ICVolunteers' conference reporters contribute an important element to a conference that many professional reporters have lost: tons of motivation and a fresh perspective. With nearly ten years of experience in bringing together non-profit organizations and volunteer reporters, ICVolunteers manages to satisfy both parties.
It all started with the 12th World AIDS Conference, in the late 90's, when a team of volunteer reporters worked hand in hand with InfoLink and MCART, in charge of the onsite reporting service, covering the many sessions of the event. That same partnership is now bringing ICV reporters together to cover the International Forum of Montreal in Canada at the end of May, focusing on global governance and democracy.
This year was the third time already that ICV sent volunteer reporters to the meeting of the UN Commission on Human Rights in Geneva to work in partnership with the Conference of NGOs in Consultative relationship with the United Nations (CONGO).
Over the years, ICVolunteers and MCART have developed an effective reporting system and valuable experience in training volunteer reporters to write reports on conference sessions as well as articles and interviews. The volunteer reporters provide the contents for an on-line news service, which can serve as the basis for a final conference report in print or CD-ROM format as well.
Reporters do more than just provide texts, although that is their core activity. They fill in several important gaps. For instance, NGOs that want to attend the Commission on Human Rights cannot send delegates to every session, but still want to be informed. Some organizations do not even have the money to send anyone at all. The volunteer news service allows them to know what's going on despite those constraints.
Rik Panganiban, CONGO's Communications Coordinator, also points out that the volunteers commit to monitor entire sessions, something NGO staff who come with very specific aims often cannot do, let alone professional journalists. "We can really rely on the volunteers," Rik says. "In general, the volunteers are eager to gain experience, and they have a strong desire to be effective and follow the instructions very well."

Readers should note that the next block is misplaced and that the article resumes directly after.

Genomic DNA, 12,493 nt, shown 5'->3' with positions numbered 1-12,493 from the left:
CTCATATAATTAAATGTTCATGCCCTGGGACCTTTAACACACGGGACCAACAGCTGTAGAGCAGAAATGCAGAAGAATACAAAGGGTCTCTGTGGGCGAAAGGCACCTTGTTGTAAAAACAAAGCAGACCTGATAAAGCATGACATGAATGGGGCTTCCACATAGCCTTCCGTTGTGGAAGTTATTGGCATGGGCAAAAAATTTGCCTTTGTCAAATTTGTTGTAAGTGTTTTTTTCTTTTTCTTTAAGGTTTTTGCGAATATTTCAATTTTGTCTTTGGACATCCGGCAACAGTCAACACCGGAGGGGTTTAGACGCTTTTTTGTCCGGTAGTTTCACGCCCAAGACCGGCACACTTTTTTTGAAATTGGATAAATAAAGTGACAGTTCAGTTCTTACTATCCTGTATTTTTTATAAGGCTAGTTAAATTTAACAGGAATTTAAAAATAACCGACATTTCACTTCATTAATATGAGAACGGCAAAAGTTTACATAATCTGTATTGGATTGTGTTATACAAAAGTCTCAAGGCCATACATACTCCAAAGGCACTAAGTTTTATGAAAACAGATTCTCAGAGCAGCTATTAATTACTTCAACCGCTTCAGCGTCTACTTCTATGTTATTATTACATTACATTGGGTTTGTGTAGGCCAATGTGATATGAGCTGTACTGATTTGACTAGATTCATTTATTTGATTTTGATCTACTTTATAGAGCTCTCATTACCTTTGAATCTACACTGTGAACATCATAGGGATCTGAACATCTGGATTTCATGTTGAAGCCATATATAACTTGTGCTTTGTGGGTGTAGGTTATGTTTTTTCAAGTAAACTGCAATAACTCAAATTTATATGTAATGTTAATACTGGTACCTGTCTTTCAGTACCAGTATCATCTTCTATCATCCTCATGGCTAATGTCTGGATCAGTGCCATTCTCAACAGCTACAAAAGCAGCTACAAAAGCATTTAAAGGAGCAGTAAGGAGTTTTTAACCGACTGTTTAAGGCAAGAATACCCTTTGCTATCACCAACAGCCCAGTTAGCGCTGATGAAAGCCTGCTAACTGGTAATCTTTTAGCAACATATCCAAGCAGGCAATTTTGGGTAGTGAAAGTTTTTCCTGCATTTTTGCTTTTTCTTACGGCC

Most volunteers are no experts in the subject matter of the conference at hand though, and sometimes their reports need to be edited a little. That also serves a purpose, according to Rik: "Some of our NGOs concentrate on field work or have limited experience with the Commission on Human Rights and need more background. Our challenge is always to serve both expert and non-expert audiences and as volunteers often have the same questions as non-experts, they are very helpful."
The fresh perspective of the volunteers actually are an important added value, points out Randy Schmieder, Director of MCART. "Professional journalists are limited by the constraints of their field. They cannot always report everything the way they see it for fear of losing their job. Volunteer reporters, by contrast, are free to report objectively. If you know a lot about a subject, it can make you biased." And when they are biased anyway (because it is very difficult not to be), the volunteers bring in a different perspective to the more experienced participants. "Volunteers help to produce a more balanced picture," says Rik.
Let us not forget that the reporters would not be volunteering but for the fact that they possess valuable skills and are extremely interested in the job: many are students for whom it is an excellent way to take a look behind the scenes of their future working field. Without their participation, the job would be impossible to do.
Randy of MCART: "I am always impressed with the professionalism of the volunteers. A little motivation goes a long ways." (VK/CS)
A program coordinated by ICVolunteers and MCART
Past news services: